(photo credit: Courtesy)
Upon commencing her political career, journalist Shelly Yacimovich, now a
Knesset member (Labor), declared that an estate tax should be imposed in Israel.
Shortly thereafter, MK Amir Peretz (Labor) adopted the idea and placed the issue
on the public agenda.
Last year, Yacimovich and MK Marina Solodkin
(Kadima) proposed an estate-tax bill that would require that “every resident of
Israel who possesses over NIS 10 million in assets shall be obliged to pay
estate tax.” Especially in light of the steep rise in Israeli real-estate
prices, the proposed law would affect many people.
Many people now have
assets worth NIS 10 million – whether in homes, stores, small businesses, etc. –
but do not have significant liquid assets. A question that arises from the
proposed law is: “Would people have to sell their properties to pay taxes?” In
the United States, if such a situation occurs, then the estate taxes can be
deferred for up to 10 years. But the problem with this is that it comes with the
cost of high interest rates.
The estate tax in the US starts from a
threshold of $5 million, which a married couple can extend to $10 million. But
this may all change, depending upon the elections in November 2012.
is estate tax? Estate tax is a tax levied on the assets within the estate of a
In other words, a person is taxed on his right to
transfer his assets to his heirs. Many countries distinguish between estate tax
and inheritance tax. Estate tax is a tax on all assets in the estate, while
inheritance tax is a tax imposed on the heirs who inherit property.
there a moral justification to tax the estates of citizens who have worked hard,
achieved success and have already paid all the relevant taxes in respect of the
assets they’ve accumulated? Should they be taxed for their success and their
desire to provide for their children with the fruits of their labor? The bill’s
sponsors are only trying to tax the wealthy, but they are ignoring the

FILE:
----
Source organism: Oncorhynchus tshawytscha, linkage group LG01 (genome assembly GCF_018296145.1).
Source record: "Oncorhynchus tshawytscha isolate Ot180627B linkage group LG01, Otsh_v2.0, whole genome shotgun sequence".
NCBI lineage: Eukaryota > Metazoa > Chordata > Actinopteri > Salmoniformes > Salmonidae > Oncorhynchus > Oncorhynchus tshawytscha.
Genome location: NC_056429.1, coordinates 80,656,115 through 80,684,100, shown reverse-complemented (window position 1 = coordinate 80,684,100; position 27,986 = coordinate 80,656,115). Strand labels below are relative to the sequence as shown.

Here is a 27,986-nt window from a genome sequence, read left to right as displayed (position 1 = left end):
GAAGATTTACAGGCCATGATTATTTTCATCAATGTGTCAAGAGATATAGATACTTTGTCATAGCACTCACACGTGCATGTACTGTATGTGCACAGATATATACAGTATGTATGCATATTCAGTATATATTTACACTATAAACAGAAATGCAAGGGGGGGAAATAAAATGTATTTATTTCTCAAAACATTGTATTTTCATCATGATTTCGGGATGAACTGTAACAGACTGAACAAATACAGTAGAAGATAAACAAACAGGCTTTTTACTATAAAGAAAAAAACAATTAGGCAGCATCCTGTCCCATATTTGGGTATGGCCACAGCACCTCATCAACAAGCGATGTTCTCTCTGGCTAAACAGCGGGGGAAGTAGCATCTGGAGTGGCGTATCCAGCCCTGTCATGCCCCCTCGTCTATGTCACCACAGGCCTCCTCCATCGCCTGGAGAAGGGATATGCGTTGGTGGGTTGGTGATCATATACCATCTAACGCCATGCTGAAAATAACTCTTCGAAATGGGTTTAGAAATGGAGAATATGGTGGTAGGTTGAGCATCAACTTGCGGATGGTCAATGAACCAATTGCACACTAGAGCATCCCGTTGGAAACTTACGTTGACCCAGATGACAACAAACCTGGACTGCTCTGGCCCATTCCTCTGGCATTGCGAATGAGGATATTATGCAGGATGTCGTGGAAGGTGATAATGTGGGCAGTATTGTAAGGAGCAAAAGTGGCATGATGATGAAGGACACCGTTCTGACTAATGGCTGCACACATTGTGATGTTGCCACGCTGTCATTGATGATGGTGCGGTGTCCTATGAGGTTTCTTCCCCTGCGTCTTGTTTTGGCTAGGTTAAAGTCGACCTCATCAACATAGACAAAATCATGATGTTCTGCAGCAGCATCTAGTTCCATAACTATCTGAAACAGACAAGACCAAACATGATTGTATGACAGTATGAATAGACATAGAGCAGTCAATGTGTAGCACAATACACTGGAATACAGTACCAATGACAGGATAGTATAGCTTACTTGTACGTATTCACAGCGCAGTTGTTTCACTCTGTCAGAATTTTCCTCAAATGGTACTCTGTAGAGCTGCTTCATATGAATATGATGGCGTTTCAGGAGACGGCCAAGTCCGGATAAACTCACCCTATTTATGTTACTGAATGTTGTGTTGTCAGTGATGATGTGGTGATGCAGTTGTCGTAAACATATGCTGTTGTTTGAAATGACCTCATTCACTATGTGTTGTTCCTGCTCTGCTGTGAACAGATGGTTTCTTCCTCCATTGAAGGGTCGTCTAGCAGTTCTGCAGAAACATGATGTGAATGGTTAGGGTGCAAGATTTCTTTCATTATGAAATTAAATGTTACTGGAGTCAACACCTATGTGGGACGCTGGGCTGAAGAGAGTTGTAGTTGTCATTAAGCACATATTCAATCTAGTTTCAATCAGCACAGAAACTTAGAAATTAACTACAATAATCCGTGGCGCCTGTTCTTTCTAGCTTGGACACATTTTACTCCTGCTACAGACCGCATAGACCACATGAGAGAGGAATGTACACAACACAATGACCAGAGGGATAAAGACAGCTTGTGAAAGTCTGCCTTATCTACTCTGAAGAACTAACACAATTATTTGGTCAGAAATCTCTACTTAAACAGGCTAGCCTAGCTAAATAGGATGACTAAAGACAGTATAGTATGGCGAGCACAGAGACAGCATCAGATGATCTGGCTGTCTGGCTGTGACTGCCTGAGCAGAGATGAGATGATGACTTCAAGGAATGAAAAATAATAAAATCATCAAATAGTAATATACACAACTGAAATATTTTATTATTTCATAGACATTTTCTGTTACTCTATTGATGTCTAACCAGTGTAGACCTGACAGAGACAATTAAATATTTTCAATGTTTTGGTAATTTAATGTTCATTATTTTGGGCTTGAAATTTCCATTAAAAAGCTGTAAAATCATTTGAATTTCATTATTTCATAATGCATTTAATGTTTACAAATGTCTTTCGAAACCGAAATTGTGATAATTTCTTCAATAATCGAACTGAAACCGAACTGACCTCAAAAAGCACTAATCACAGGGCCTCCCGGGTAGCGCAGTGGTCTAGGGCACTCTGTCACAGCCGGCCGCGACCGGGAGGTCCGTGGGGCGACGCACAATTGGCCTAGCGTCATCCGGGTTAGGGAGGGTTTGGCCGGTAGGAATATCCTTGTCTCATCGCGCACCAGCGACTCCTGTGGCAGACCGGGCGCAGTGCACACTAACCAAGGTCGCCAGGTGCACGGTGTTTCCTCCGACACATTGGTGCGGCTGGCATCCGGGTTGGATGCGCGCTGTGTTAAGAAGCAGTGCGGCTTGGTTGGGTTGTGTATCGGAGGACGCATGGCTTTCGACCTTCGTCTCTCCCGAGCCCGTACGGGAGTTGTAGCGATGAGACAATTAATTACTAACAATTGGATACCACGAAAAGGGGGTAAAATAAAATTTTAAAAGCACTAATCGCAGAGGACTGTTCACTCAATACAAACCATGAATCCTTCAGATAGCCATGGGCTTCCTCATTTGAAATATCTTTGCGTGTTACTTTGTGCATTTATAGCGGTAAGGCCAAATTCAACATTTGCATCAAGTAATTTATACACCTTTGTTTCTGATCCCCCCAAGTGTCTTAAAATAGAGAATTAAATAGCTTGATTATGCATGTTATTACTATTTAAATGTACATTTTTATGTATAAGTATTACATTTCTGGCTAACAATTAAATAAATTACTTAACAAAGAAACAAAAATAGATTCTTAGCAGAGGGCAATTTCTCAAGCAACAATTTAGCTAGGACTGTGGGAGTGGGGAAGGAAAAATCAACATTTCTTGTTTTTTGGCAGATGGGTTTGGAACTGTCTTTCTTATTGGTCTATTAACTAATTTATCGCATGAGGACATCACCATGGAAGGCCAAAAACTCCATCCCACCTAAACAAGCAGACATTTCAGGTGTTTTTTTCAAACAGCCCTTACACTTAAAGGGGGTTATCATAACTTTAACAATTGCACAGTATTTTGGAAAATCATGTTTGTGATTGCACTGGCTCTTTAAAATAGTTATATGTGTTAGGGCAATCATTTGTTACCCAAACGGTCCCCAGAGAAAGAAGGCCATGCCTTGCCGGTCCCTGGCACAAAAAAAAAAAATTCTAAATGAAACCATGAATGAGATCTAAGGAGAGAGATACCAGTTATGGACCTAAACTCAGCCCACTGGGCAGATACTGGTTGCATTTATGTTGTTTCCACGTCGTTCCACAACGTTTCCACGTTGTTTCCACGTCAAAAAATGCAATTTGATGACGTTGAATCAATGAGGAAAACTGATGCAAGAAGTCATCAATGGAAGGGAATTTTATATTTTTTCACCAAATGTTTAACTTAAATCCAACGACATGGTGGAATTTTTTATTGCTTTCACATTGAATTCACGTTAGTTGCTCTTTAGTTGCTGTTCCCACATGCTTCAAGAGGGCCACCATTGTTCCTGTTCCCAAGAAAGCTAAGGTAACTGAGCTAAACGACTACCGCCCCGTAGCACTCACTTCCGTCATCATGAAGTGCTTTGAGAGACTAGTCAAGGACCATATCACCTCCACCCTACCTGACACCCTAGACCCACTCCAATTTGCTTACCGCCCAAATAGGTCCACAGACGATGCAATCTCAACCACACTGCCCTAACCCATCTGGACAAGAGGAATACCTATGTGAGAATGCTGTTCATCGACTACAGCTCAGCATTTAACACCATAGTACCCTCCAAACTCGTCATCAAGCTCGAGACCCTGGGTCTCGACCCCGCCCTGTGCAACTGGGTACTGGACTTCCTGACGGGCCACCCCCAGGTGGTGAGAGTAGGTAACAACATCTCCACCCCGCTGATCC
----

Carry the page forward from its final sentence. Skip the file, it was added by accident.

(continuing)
consequences such a law would have on foreign residents, immigrants and
returning residents who have come to Israel from all over the
These people have taken tax advice they sought prior to moving
their lives and livelihoods to Israel. These people wish to transfer assets to
Israel that were accumulated abroad – what economists call foreign direct
Israeli tax law currently encourages foreign investment into
Israel and provides for a 10- year “tax holiday” from the day the new immigrant
or returning resident arrives, with special incentives for import of capital and
Many people have moved to Israel from countries that
imposed estate tax and invested their funds and assets in Israel. Imagine their
shock if suddenly at the end of a 10-year tax holiday the Israeli taxman demands
We wish to let Shelly Yacimovich in on a little secret: The
deep pockets of those wealthy people that she wants to get into enable them to
find and pay for sophisticated tax planning structures that are completely
legal. When wealthy people establish trusts, foundations and other legal
structures that save their heirs from paying estate tax, the citizens left
carrying the can are those middle-class Israelis who bought apartments with
their hard-earned savings but did not have the means to employ sophisticated tax
planners.Alon Kaplan is the president of STEP Israel and the managing
partner of Alon Kaplan Law Firm. Shaun Isaacson is an intern in the Alon
Kaplan Law firm.